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Flush Free Niacin (inositol hexaniacinate)
Niacinol 60 caps Tyler's preparation of high-potency inositol hexaniacinate (IHN). Due to the natural biochemical structure of IHN, niacin is released gradually into the system, thus avoiding the unpleasant skin-flush reaction and gastrointestinal symptoms which can occur with other niacin preparations. Niacinol is free of sustained-release chemical excipients and is safe and well-tolerated in high doses.
Two Capsules Provide:
Niacin (inositol hexaniacinate) 1 gram = 1000 mg
Dosage: 1 to 3 Capsules per day with meals.
|1 Bottle $19.95|
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By Mayo Clinic staff
Niacin, a B vitamin, has long been used to increase high-density lipoprotein (HDL), the "good" cholesterol. HDL cholesterol helps sweep up low-density lipoprotein (LDL), or "bad" cholesterol, in your bloodstream. Although niacin is readily available and effective, it hasn't gotten much attention compared to other cholesterol drugs.
A lot of the attention regarding cholesterol has been focused on lowering your low-density lipoprotein (LDL), or "bad" cholesterol. That's still an important goal. But boosting your HDL level can be just as important as lowering your LDL cholesterol. Taking niacin — either by itself or along with other cholesterol-lowering medication — may help control your total cholesterol level.
Niacin can raise HDL — the "good" cholesterol — by 15 to 35 percent. This makes niacin the most effective drug available for raising HDL cholesterol. While niacin's effect on HDL is of most interest, it's worth noting that niacin also decreases your LDL and triglyceride levels. High levels of LDL and triglycerides are significant risk factors for heart
What Is It?
Also known as vitamin B.
Three forms of niacin supplements--each with a specific therapeutic role--are commercially available: nicotinic acid (also called nicotinate), niacinamide and inositol hexaniacinate, a compound of niacin and inositol (another B-family vitamin).
Normally, the body manages to absorb enough niacin from foods to carry out basic functions, working on the cellular level to keep the digestive system, skin and nerves healthy. This vitamin is also critical to releasing energy from carbohydrates and helping to control blood-sugar levels. Interestingly, the body also synthesizes niacin from tryptophan, an amino acid found in eggs, milk and poultry.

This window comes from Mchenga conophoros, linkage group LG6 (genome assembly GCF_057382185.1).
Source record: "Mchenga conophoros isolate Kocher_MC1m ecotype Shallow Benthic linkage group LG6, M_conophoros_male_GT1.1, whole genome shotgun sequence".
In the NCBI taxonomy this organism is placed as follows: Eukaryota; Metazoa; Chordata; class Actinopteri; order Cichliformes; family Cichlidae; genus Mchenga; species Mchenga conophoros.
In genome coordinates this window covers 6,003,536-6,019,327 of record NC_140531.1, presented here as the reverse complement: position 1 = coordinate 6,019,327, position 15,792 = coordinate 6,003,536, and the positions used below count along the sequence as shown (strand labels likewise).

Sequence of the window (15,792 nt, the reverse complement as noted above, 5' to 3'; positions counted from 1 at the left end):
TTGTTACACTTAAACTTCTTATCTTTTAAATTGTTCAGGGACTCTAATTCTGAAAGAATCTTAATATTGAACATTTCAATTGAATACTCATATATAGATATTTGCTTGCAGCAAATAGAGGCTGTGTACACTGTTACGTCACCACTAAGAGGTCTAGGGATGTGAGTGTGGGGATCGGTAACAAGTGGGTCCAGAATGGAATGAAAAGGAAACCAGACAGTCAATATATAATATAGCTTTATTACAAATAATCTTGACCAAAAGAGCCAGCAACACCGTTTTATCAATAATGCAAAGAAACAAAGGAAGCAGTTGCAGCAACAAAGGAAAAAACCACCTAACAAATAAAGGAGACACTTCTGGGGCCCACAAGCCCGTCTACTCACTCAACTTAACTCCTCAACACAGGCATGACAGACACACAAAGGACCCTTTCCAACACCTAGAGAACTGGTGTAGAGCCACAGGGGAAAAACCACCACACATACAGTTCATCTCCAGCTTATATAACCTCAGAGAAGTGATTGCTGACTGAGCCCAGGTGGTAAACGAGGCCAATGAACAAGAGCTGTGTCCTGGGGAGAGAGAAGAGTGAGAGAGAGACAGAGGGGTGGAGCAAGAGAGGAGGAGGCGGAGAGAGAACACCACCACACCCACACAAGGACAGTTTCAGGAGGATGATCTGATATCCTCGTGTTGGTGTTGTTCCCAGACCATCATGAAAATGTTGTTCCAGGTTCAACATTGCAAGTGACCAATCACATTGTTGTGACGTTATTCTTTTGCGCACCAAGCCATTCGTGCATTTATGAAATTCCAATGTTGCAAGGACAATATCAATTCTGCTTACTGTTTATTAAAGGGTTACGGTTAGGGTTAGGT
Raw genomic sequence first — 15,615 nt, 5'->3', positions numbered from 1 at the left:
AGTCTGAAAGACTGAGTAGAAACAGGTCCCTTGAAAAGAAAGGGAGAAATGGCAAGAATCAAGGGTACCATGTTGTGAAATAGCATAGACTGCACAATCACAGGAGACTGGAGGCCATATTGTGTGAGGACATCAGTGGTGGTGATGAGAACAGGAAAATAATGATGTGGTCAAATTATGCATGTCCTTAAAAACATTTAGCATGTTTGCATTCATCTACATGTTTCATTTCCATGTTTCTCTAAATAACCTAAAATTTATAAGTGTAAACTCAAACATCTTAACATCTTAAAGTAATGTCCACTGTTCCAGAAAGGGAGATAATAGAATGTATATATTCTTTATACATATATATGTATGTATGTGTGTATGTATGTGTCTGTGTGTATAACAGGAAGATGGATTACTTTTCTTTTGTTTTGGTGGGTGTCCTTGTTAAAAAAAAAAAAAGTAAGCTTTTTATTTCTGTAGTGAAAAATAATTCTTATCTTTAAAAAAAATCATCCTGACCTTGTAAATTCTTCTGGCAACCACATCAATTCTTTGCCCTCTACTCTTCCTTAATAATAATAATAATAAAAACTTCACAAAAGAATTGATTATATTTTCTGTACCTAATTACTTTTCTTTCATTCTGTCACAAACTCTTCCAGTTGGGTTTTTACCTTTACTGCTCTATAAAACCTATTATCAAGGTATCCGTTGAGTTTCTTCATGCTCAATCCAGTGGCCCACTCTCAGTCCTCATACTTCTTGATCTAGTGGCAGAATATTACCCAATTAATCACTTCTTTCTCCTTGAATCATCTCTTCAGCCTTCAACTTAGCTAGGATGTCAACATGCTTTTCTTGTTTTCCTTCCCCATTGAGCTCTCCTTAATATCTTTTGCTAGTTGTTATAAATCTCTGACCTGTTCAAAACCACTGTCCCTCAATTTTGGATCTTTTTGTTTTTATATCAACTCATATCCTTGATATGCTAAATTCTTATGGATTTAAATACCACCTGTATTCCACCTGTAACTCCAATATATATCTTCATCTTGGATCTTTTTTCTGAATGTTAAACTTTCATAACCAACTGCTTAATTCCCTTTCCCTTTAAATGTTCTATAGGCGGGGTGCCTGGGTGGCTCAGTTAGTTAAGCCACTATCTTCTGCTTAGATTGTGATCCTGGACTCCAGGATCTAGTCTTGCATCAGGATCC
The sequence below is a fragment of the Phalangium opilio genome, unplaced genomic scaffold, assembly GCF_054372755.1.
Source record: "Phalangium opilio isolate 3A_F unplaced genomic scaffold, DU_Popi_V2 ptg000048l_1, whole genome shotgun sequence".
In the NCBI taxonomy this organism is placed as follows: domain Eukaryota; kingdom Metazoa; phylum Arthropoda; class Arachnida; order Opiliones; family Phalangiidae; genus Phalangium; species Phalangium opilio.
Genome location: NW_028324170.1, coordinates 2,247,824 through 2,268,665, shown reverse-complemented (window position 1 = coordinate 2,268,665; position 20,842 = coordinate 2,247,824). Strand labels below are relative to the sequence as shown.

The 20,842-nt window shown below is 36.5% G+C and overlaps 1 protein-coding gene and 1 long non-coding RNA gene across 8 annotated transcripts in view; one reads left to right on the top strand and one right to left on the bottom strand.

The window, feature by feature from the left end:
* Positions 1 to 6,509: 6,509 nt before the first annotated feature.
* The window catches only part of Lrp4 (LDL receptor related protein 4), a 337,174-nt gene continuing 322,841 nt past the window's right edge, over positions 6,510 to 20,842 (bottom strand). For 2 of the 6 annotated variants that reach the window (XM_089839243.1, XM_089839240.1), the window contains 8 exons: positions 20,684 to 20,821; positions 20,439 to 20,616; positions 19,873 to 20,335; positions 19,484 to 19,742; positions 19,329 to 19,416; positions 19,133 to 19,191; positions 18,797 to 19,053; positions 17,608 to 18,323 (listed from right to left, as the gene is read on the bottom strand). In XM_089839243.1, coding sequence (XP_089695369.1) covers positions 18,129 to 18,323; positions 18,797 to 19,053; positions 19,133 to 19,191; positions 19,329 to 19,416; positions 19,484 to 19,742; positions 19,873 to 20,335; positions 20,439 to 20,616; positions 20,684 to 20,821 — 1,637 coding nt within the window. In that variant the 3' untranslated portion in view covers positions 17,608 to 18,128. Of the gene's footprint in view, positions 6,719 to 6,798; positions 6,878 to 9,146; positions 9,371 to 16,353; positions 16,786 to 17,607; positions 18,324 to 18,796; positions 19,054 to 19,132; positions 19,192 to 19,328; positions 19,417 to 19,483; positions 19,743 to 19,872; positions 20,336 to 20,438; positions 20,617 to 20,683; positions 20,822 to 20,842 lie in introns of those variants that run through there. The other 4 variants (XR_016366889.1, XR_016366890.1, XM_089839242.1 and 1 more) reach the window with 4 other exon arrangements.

Although few people in the industrialized world are actually deficient in niacin, many may benefit from additional amounts in supplement form to help treat assorted complaints. Keep in mind that each of the three forms of niacin affects the body differently. Niacinamide has notable anti-inflammatory properties, for example, while nicotinic acid and inositol hexaniacinate affect blood lipid levels and circulation.
If You Get Too Little
A deficiency in niacin can result in pellagra, a skin disorder characterized by small patches of dry, scaly irritated skin in sunlight-exposed areas. Other symptoms include loss of appetite and strength, and digestive complaints. Severe cases can involve headache, memory loss and depression. Pellagra is now quite rare in the industrialized world.
If You Get Too Much
It's nearly impossible to get too much niacin from foods. This is not the case with supplements, however. Keep in mind that megadoses can cause serious side effects, such as abdominal cramping, nausea, and vomiting; lightheadedness; ulcers; and skin rashes, flushing or itching. Liver damage is also a risk with long-term use of niacinamide and nicotinic acid. Inositol hexaniacinate in doses higher than 2,000 mg a day may have a blood-thinning effect.
General Dosage Information
Special tips: Most multivitamins and B-complex supplements provide the RDA for niacin. Dosages adequate for treating specific ailments are typically found in individual niacin supplements, however.
--In general, niacin in the form of inositol hexaniacinate and niacinamide tends to cause fewer side effects than nicotinic acid.
Guidelines for Use
Take niacin supplements with meals or a glass of milk to prevent stomach discomfort.
Niacin acts like a drug when taken in high doses (1.5 to 6 grams a day). If you're contemplating using niacin in this dosage range, consult a doctor for supervision.
When possible, substitute inositol hexaniacinate for niacinamide and nicotinic acid. Inositol hexaniacinate is the safest form available, causing no skin flushing and posing considerably less risk of liver damage.
Use caution when taking large, therapeutic doses of niacin--in any form--if you're already on one of the cholesterol-lowering prescription drugs known as statins. Muscle pain and inflammation, and even kidney failure, are a risk if you mix niacin with any of the statins. Stop taking the drug and call your doctor immediately if any of the above symptoms occur.
Check with your doctor before taking niacin if you suffer from diabetes, low blood pressure, glaucoma, gout, liver disease, ulcers or a bleeding disorder. Niacin supplements may aggravate these conditions.
Have your doctor schedule blood tests every three months to check liver function if you take any form of niacin in amounts of 1,000 mg or more daily.
Don't take timed-release niacin, an over-the-counter cholesterol drug designed specifically not to cause nicotinic acid-related skin flushing. Research indicates it may cause liver damage.
Stick to recommended doses; excessive amounts can cause serious health problems.
All information is for informational purposes only, and not intended to diagnose, treat, cure or prevent any disease. No statements have been evaluated by the FDA. We always suggest talking to your physician concerning any questions you may have about supplement/drug interactions.